It’s nice to be ahead of the curve when discussing a Charley Crockett album for a change, especially when all records indicated that The Man From Waco would act as something of a rebirth moment for his career. All in a good sense, too, given that this is a Bruce Robison-produced effort featuring Crockett’s actual backing band and songs either written or co-written by him (thus now providing a balance to his cover projects).
And while I have always struggled to really love Crockett’s work, I will say that a lot of it has grown on me in recent years by revisiting it with newfound perspective, especially when I do think his last few albums have been relatively solid. So I don’t know, then, if my issues with The Man From Waco are just mine alone or what, but for as much as I might consider this to be Crockett’s most easy and accessible album to date, it’s not quite clicking with me as much as I’d like – sporting the same general melting pot of old-school country, soul, and blues that’s characterized his work for years now, just without a lot of real punch or standout moments.
Maybe it’s because it’s his most restrained and low-key effort to date even despite the wild west concept given off by the title and the instrumental opener, or maybe it’s because of Robison’s tasteful but unexceptional production giving way to a lot of pleasant but safe ‘70s-inspired sounds. Again, I’ve always mostly been on the outside looking in with Crockett’s work anyway, but he’s definitely always been a lively, vivacious performer on his dustier honky-tonk moments or more direct soulful cuts. And while I do appreciate the sharper kick and bite across the board a track like “I’m Just a Clown” and the snaky, horn-driven groove of “Trinity River,” I was a bit let down by how the Spanish-flavored tracks like the title track and “Horse Thief Mesa” didn’t get to open up and develop a bit more – in sound or content, really, given that they’re pretty by-the-numbers examinations of the archetypal lonesome troubadour, the former at least aiming for Dwight Yoakam’s “Buenas Noches From a Lonely Room” in theme, even if feels a bit underwritten.
That’s not to say straightforward and direct is a bad way to go, however. The plucky pedal steel anchoring the melodic hook of “Black Sedan” won’t leave my head, and there’s a genuine breeze in the gentle acoustics that can make “Time of the Cottonwood Trees” sport a fair bit of rollick and charm. The same can be said for the oddly upbeat closer “Name on a Billboard,” which touches on themes of stardom and legacy in a way that doesn’t quite flow with a lot of the other themes explored here. And I think therein lies my other issue with the record – a lack of greater variety in lyrics and themes. I’ve seen some reviews compare this to an extended musical tribute to James Hand following Crockett’s own tribute project dedicated to him, given the more cinematic flair and concept of the opening track. But really, examinations of the lonely cowboy troubadour have provided the backbone to Crockett’s work for years now anyway.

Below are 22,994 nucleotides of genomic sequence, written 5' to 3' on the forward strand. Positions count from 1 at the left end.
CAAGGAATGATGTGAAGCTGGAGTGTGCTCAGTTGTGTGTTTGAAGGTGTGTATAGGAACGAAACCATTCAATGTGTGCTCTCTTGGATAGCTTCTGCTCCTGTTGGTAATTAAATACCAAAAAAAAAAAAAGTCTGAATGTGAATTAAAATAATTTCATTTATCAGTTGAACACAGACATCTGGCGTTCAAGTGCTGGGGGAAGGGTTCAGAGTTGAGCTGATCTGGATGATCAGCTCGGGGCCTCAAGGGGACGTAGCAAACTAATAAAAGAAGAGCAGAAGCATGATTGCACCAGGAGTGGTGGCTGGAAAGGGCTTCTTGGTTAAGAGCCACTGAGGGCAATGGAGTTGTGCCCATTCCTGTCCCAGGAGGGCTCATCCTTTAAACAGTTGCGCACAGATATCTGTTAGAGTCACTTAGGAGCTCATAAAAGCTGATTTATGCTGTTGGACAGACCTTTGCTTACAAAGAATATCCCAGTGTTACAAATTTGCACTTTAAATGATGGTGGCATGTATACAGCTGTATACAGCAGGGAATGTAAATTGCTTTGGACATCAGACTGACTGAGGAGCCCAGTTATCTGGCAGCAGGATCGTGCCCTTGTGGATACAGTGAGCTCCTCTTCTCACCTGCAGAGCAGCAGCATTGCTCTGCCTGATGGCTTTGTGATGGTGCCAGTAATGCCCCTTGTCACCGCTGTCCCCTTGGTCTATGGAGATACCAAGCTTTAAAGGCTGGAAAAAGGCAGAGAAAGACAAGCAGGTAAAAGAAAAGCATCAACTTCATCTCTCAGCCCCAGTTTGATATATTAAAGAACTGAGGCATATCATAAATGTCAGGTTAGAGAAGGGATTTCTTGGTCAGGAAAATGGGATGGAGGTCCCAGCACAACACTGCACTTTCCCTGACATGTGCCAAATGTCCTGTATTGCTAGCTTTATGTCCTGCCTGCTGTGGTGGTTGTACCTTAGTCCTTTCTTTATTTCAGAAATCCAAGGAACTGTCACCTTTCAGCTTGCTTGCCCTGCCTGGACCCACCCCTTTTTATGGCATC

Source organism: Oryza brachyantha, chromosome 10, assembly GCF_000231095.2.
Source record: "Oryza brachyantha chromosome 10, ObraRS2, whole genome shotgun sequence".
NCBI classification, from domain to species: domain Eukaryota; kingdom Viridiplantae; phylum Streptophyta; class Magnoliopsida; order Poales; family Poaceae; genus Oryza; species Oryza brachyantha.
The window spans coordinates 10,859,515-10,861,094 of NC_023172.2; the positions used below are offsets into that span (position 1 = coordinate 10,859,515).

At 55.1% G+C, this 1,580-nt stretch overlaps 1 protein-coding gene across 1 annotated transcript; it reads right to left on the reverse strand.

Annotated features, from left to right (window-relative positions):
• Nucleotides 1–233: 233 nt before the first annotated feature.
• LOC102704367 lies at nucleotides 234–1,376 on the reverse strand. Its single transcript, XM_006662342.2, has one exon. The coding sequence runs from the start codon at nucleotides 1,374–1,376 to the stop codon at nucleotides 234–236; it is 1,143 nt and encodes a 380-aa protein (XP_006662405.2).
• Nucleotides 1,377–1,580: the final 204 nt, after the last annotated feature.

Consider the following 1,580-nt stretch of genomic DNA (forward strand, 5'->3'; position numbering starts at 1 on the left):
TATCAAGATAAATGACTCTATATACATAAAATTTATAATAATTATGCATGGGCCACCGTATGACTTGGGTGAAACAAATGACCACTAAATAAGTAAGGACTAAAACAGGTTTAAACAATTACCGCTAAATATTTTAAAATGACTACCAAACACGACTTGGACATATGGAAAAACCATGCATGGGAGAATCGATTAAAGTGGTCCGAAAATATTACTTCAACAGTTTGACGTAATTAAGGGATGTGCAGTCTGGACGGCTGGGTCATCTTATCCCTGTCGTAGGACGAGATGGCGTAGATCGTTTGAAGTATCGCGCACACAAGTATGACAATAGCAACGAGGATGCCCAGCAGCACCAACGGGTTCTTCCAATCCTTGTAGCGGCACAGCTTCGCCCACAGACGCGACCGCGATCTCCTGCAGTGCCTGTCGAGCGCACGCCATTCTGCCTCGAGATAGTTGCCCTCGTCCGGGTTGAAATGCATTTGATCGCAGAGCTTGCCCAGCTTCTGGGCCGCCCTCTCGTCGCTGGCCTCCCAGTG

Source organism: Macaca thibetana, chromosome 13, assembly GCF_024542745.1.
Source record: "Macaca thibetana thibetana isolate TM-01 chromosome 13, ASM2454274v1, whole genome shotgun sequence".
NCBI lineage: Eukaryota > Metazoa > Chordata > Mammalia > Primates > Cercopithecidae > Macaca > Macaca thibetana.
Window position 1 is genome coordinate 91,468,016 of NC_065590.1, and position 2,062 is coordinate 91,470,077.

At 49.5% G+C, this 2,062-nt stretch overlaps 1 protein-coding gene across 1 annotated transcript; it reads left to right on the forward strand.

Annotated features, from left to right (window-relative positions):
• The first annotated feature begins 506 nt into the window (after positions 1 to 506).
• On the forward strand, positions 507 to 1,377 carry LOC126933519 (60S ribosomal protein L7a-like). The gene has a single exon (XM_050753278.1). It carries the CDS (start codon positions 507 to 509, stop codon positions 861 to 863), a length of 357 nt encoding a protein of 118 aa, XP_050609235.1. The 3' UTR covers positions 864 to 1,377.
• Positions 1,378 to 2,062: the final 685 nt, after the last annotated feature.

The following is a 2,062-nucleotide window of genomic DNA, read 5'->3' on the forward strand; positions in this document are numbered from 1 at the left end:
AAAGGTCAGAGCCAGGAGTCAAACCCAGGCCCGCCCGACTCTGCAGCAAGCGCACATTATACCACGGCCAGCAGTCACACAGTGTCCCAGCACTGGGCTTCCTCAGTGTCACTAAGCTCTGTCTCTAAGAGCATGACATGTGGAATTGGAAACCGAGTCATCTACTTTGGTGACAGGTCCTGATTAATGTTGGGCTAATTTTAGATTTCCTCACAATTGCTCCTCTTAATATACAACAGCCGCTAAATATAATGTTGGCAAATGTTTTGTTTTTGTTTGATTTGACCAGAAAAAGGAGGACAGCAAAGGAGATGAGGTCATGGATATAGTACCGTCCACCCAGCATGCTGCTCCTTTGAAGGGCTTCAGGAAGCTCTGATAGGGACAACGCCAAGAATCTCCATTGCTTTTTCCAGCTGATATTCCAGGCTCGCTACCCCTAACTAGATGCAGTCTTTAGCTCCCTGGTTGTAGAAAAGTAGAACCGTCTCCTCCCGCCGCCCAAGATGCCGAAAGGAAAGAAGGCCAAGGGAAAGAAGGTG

In a way, I actually wish we did get that bigger commitment to a concept record, given that what follows instead is a series of very mature breakup songs that, while lived-in and plainspoken enough to feel like long-lost classics, do tend to blend together after a bit. Sure, it’s nice when he can get a bit more heartfelt with the self-blame characterizing “I’m Just a Clown,” and tracks with a gentle grace and poise to them like “Black Sedan” and “All the Way From Atlanta” really speak for themselves, but you’ll also get overbearingly schmaltzy moments like the clunky “Odessa” every now and then, too.
And even if I do think some of the tracks that lean more heavily on storytelling feel a bit cliché and broadly sketched, I would like to see Crockett push further with his scope nonetheless. “July Jackson” is a familiar track in which a beaten and battered wife finally has enough of her husband and shows it, but the more somber restraint exercised from Crockett’s faraway perspective as just another resident of the small town they inhabit adds a great touch, if only to comment on and add weight not to the crime committed, but what was taken away from her and robbed from herself to get to that point; it’s the easy album highlight for me. Even despite my criticisms, though, I do think this is overall really solid and easy to like, just as all of his albums tend to be with their uniform quality. But I also think it could have used a bit more meat on its bones to ascend to true greatness in sound and concept, and whether the lack of that comes from Crockett’s manic pace or the overall effort feeling just a bit too safe, I don’t know.
- Favorite tracks: “Time of the Cottonwood Trees,” “I’m Just a Clown,” “Black Sedan,” “Trinity River,” “All the Way From Atlanta,” “July Jackson”
- Least favorite track: “Odessa”